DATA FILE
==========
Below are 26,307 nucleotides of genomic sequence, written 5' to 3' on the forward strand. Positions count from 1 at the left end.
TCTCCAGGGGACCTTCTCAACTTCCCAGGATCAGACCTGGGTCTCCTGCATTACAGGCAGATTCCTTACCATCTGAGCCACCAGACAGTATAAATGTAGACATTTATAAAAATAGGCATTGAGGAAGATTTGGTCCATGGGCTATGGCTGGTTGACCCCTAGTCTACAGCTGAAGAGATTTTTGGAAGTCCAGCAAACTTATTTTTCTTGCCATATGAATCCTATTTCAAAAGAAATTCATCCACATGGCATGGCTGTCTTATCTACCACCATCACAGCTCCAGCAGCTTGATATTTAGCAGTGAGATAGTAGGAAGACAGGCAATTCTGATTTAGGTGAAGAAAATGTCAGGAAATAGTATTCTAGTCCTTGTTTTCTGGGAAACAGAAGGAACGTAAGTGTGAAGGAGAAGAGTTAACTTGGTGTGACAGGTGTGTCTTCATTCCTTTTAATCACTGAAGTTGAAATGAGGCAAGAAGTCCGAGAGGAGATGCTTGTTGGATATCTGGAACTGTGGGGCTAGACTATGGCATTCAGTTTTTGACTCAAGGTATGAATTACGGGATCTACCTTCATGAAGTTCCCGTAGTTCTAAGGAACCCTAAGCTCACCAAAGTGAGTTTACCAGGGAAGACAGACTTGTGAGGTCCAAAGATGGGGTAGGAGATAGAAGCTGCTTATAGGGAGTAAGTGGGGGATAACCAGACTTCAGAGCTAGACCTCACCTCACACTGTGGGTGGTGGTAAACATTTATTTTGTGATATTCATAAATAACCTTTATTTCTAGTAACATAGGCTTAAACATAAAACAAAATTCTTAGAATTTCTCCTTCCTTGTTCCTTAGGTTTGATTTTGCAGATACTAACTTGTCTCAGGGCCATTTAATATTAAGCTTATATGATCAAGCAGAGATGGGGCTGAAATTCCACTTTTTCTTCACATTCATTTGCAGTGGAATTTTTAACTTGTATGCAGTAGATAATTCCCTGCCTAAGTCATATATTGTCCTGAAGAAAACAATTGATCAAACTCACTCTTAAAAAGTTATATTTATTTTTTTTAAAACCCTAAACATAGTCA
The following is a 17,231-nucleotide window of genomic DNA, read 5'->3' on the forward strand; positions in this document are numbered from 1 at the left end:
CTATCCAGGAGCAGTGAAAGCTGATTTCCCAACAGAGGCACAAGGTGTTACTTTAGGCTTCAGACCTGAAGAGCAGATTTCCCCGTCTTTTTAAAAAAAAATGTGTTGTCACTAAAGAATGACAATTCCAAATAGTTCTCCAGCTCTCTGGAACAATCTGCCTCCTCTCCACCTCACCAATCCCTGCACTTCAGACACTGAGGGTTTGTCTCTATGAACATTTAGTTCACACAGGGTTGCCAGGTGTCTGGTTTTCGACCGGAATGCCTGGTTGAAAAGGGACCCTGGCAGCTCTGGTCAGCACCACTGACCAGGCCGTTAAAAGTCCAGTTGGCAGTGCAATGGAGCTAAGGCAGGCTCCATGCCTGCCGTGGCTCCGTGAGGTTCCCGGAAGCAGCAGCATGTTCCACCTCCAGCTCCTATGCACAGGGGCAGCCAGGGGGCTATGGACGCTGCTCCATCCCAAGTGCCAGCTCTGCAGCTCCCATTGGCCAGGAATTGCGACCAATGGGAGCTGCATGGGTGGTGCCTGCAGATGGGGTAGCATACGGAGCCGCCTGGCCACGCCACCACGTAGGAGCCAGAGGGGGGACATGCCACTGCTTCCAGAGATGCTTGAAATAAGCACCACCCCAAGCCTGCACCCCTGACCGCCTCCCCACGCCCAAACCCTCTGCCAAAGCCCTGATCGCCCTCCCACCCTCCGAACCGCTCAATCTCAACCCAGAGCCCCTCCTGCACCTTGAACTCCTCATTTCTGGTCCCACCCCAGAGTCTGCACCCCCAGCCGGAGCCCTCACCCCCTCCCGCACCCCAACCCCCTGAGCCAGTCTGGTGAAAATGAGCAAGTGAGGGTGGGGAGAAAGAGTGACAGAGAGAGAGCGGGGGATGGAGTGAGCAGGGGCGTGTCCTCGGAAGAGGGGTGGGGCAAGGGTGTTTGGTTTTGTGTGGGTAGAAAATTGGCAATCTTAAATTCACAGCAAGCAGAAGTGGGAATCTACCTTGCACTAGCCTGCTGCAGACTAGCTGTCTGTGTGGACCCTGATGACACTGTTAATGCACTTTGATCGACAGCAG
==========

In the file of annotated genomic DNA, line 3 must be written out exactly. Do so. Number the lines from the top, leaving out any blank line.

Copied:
The following is a 17,231-nucleotide window of genomic DNA, read 5'->3' on the forward strand; positions in this document are numbered from 1 at the left end: